Though Mostar was officially part of the Ottoman Empire until the third quarter of the nineteenth century, all of the territories that would later become Bosnia and Herzegovina enjoyed an unusual measure of independence in the eighteenth and most of the nineteenth centuries. Ottoman legislation assuring religious tolerance between Christians, Muslims and Jews had become an integral part of indigenous social and political values, and the city functioned as a bonded, multicultural social entity. In Mostar, historicist architectural styles reflected cosmopolitan interest and exposure to foreign aesthetic trends and were artfully merged with indigenous styles. Examples include the Italianate Franciscan church, the Ottoman Muslibegovića house, the Dalmatian Ćorovića House and an Orthodox church built with a gift from the Sultan.
Austro-Hungarian occupation of Bosnia and Herzegovina in 1878 led Mostar’s city council to aspire to autonomy, but it cooperated with the Austro-Hungarians to implement sweeping reforms in city planning: broad avenues and an urban grid were imposed on the western bank of the Neretva, and significant investments were made in infrastructure, communications and housing.
The change of government in August 1878 introduced a lively urban development in Mostar. With a significant amount of capital infused, the city council began implementing broad reforms in city planning. New government envisioned the city’s past and present on the east bank of Neretva and Mostar’s future on the west bank.
Consequently, broad avenues and an urban grid appeared on the west bank of the Neretva, while at the same time, significant investment was made in infrastructure, communications, and rental housing. The real-estate speculation began a process, which would benefit some sectors of society while victimizing others. Such intensive growth posed new communal problems for the city’s government. During the early years of the Austro- Hungarian administration construction of a new water supply system in 1885, a city sewage, and electrical power line-network, as well as street illumination were all accomplished in a relatively short time.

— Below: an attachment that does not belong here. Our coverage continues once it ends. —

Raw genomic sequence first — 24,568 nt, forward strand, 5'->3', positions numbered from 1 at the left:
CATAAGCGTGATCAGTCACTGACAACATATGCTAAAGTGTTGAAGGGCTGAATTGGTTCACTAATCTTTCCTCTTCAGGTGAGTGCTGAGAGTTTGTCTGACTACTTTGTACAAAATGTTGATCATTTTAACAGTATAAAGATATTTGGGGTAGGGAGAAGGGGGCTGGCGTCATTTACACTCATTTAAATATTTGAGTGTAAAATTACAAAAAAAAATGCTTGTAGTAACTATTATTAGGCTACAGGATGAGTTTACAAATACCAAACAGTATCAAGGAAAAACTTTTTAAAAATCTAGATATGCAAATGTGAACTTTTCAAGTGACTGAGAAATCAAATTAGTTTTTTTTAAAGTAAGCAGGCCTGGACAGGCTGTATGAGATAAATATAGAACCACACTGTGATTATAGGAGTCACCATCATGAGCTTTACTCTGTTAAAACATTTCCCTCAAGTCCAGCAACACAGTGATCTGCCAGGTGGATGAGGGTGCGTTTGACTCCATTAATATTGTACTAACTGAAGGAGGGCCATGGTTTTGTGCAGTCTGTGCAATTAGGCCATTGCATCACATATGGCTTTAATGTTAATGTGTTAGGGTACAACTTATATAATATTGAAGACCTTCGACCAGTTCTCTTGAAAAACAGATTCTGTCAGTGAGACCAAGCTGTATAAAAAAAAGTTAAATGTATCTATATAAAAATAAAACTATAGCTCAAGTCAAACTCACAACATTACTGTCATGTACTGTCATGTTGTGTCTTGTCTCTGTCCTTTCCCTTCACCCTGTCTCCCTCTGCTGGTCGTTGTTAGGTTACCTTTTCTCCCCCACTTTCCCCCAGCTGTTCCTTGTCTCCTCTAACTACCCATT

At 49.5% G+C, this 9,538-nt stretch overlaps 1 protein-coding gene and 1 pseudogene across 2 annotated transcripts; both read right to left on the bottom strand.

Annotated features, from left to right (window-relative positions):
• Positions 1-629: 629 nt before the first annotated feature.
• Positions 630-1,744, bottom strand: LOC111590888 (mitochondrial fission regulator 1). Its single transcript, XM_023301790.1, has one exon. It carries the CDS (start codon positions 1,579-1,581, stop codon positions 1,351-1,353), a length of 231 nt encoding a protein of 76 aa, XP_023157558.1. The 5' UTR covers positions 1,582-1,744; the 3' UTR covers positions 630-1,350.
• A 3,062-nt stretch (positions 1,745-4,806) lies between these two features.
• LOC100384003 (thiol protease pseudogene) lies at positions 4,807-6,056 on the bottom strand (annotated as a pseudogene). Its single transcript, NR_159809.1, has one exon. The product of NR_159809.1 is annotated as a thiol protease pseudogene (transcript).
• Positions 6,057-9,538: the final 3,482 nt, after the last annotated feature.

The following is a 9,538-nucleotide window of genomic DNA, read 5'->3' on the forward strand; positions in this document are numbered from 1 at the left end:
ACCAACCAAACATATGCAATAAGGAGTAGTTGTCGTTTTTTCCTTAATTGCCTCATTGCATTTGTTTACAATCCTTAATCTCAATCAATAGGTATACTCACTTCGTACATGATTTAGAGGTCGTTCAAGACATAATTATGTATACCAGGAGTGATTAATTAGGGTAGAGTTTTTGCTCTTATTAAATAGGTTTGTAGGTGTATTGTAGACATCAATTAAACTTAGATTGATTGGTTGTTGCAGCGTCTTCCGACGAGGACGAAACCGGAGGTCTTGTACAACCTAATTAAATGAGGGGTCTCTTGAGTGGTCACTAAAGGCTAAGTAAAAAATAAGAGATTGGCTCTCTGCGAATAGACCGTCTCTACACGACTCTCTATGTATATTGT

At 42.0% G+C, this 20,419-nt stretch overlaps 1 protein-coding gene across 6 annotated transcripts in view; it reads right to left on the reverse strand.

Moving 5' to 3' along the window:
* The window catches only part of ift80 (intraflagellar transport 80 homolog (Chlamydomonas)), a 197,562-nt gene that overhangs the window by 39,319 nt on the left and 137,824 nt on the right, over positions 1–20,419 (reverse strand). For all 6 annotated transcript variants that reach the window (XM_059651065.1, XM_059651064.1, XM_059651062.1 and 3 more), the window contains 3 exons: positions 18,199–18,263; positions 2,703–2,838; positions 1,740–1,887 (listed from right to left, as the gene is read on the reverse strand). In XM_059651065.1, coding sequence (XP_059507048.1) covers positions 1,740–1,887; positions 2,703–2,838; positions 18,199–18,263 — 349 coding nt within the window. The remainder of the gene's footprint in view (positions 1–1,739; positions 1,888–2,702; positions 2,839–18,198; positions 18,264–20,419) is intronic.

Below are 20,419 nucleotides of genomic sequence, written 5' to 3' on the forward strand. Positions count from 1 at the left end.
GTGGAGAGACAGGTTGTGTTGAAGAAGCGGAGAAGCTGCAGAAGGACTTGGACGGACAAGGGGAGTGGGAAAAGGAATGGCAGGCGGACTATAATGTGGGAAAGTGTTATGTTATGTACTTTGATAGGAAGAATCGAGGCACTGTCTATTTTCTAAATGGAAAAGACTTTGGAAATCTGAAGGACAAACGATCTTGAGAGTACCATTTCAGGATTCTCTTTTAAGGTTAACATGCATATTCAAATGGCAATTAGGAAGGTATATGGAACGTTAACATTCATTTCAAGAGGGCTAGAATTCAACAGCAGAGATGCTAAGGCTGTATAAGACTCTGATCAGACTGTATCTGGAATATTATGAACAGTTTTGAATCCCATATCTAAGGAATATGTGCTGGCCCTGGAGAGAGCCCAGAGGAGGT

A contemporary hospital was completed in 1888; a first post office in Bosnia and Herzegovina was opened in 1858; a fire brigade station was instituted in 1885, and a Meteorology station was established in 1903. The city gained a new power plant in 1912, and in 1894, street illumination replaced the 330 lanterns that were initially used. Telephone service for civil customers was introduced to Mostar in 1906, while a Military Airport Mostar, first one in the Balkans was established in 1913.
Number and structure of population were changing rapidly. In 1885 Mostar there were 1,975 houses, 2,104 the dwelling units occupied by 12,665 inhabitants, of whom 6,442 were men and 6,223 women. Population consisted of 6,825 Muslims, 3,369 Orthodox, and 2,359 Catholics, 98 Jews and 17 followers of other religions. Among the total number of inhabitants 7,035 were bachelors and 4,356 were married. By April 22, 1895, Mostar had 17,010 residents of a which 6, 946 were Muslims, 3, 877 were Orthodox Christians, 3, 353 were Catholics and 164 Jews.
Over one tenth of the city population (or 1715 people) were part of the Austro-Hungarian administration, or had come from abroad to profit from it. From administrative point of view, from February, 1889 Mostar was functioning as a City-State. It was divided into eight zones, five of which were on the east bank of the Neretva River: Carina, Luka, Brankovac, Bjelušine, the Old City; and three were on the west bank of Neretva River: Cernica, Prethum, Zahum.
City administrators like Mustafa Mujaga Komadina were central players in these transformations, which facilitated growth and linked the eastern and western banks of the city.